The EB-5 Immigrant Investor Program offers this one-time big opportunity for eligible immigrant investors to obtain permanent residency in the United States by investing $1,800,000 or $900,000 in an EB-5 qualifying project. This opportunity benefits not only the investors but their eligible immediate family members as well – their spouse and unmarried children under 21 years of age.
Two years after conditional permanent residency, investors and their families can move forward and file an I-829 petition to remove the residency status’ conditions. Once the creation of ten full-time jobs for U.S workers is met along with other criteria, investors with their families can obtain permanent resident status.
Unfortunately, there are cases when an investor dies along the EB-5 process, leaving the immediate family members in mourning and uncertainty about their future in the U.S.
Legislation Enactment to Provide Relief for Surviving Relatives
In 2009, legislation was enacted to address the concerns of EB-5 families if the primary applicant dies during the EB-5 process. In terms of the law, section 204 (I) of the Immigration and Nationality Act (INA), the dependents of the deceased investor can request an adjustment of immigration benefit” if specific conditions apply.
The request’s main requirement is that the investor is eligible for “qualifying relative” status, which is defined by the United States Citizenship and Immigration Services (USCIS) since INA 204 (I) does not define this term.
“Qualifying Relative” Requirements
According to USCIS, a “qualifying relative” is a person “who, immediately before death, is the primary beneficiary in an employment-based immigrant visa petition.” Although it does not matter if the EB-5 application is approved at the time of the investor’s death, the person applying for relief under INA 204 (I) must meet specific residency requirements.
All derivative beneficiaries, that is, the investor’s spouse and all their children eligible for EB-5 visas can still secure U.S. green cards. If family members satisfy the requirements, they can complete the immigration process, just as they would have if the principal EB-5 petitioner EB-5 had not died.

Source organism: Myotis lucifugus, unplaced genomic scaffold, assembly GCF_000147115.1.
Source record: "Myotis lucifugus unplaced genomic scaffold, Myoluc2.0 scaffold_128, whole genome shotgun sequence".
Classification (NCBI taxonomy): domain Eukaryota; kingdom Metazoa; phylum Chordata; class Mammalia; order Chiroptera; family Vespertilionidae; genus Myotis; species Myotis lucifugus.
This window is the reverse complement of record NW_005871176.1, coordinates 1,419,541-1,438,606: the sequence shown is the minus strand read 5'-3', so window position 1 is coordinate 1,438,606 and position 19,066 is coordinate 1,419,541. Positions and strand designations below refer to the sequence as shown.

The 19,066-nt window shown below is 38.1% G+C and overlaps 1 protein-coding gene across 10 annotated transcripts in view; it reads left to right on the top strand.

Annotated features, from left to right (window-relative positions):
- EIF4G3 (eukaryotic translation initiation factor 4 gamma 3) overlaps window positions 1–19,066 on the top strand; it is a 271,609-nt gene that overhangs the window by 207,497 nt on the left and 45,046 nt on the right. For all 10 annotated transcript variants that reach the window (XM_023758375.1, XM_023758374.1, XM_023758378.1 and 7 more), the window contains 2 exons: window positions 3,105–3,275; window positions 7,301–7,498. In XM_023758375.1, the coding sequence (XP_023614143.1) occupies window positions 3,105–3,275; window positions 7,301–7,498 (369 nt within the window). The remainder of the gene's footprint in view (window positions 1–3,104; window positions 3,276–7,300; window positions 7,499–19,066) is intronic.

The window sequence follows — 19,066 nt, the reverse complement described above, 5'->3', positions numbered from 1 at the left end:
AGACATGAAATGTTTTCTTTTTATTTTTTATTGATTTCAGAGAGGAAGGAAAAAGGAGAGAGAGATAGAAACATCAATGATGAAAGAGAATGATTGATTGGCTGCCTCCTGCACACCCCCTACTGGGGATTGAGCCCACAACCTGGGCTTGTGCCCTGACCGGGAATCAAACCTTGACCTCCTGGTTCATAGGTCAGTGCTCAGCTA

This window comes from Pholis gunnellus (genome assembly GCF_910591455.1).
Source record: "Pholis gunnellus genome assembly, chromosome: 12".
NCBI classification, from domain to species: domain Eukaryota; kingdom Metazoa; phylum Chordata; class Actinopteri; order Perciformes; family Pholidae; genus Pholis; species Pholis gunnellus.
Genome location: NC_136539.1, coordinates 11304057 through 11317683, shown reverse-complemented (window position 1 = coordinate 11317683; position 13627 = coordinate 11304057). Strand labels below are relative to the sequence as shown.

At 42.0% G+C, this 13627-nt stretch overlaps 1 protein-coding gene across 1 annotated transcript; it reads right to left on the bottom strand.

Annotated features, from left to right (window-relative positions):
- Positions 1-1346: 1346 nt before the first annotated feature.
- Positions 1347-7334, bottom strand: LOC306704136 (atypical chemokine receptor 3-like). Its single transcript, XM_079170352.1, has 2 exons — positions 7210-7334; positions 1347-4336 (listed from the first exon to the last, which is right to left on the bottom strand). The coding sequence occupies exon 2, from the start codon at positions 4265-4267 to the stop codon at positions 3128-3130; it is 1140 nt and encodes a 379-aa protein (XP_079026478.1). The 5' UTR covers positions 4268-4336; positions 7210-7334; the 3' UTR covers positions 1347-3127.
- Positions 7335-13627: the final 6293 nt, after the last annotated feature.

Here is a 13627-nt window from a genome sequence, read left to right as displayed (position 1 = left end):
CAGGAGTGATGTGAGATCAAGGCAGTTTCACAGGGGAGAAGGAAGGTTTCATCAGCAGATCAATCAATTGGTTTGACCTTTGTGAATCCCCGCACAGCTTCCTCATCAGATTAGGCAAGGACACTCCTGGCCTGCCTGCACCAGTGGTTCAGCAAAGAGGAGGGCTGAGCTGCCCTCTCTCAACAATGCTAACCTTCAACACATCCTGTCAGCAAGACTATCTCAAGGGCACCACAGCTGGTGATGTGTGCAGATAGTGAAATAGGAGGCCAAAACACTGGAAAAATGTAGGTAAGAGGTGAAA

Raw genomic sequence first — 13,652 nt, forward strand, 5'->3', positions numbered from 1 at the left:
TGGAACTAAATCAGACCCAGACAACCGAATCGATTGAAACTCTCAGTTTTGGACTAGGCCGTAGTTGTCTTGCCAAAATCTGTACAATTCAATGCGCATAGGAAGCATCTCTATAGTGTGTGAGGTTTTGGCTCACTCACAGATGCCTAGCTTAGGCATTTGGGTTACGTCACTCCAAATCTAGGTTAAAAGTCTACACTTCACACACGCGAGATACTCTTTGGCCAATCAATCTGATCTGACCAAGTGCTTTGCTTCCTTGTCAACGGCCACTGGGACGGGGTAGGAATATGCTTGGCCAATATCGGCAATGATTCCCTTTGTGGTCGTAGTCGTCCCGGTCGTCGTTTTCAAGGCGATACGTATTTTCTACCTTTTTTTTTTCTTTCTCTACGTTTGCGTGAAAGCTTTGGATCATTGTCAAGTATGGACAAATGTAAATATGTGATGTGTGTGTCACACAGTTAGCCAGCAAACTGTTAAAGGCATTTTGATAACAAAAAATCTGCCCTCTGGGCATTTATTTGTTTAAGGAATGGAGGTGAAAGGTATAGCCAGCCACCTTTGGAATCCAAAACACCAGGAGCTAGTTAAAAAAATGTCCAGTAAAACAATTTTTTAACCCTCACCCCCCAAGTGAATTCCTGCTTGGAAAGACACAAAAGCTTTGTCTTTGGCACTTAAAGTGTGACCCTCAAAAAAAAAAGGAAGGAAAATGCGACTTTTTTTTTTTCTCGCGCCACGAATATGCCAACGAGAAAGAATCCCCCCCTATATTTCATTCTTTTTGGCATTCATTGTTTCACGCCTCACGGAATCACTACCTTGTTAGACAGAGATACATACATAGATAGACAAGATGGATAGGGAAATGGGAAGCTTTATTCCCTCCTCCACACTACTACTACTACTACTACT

The Residency Requirement
There are two conditions of the residency requirement that the immediate family member applying under INA 204(I) must satisfy. The first condition states that the family member must have been a U.S. resident at the time of death of the qualifying relative. Second, the family member must continue residing in the U.S. even after the qualifying relative’s death.
The family member may have been abroad during the qualifying relative’s death provided that their primary residence is in the U.S. Moreover, it is not required that all family members satisfy the residency requirement. One member that meets the requirement is all good to apply for relief under INA 204(I).
What is the Process for Recent Marriages?
In the case of a recent marriage, the application for relief becomes somewhat complicated. Due to a recent marriage, an EB-5 investor’s spouse received a conditional permanent resident status, and the investor unfortunately died. USCIS will be initiating an investigation to confirm the legitimacy of marriage before granting the surviving spouse permanent residency. The investigation is cautiously done to prevent people from becoming U.S permanent green card holders through fraudulent marriages.
The USCIS’ Discretion to a Petition Denial
Alas, the decision of whether to grant permanent U.S. resident status to the dependents of an EB-5 deceased investor is solely determined by the USCIS. Even when all requirements seem to be satisfied, a family member’s application may be denied as the USCIS deemed it to be.
On the other end, the family members of a deceased EB-5 investor should seek guidance and advice from an expert immigration attorney to help them explore available options and ensure a less stressful pathway as possible.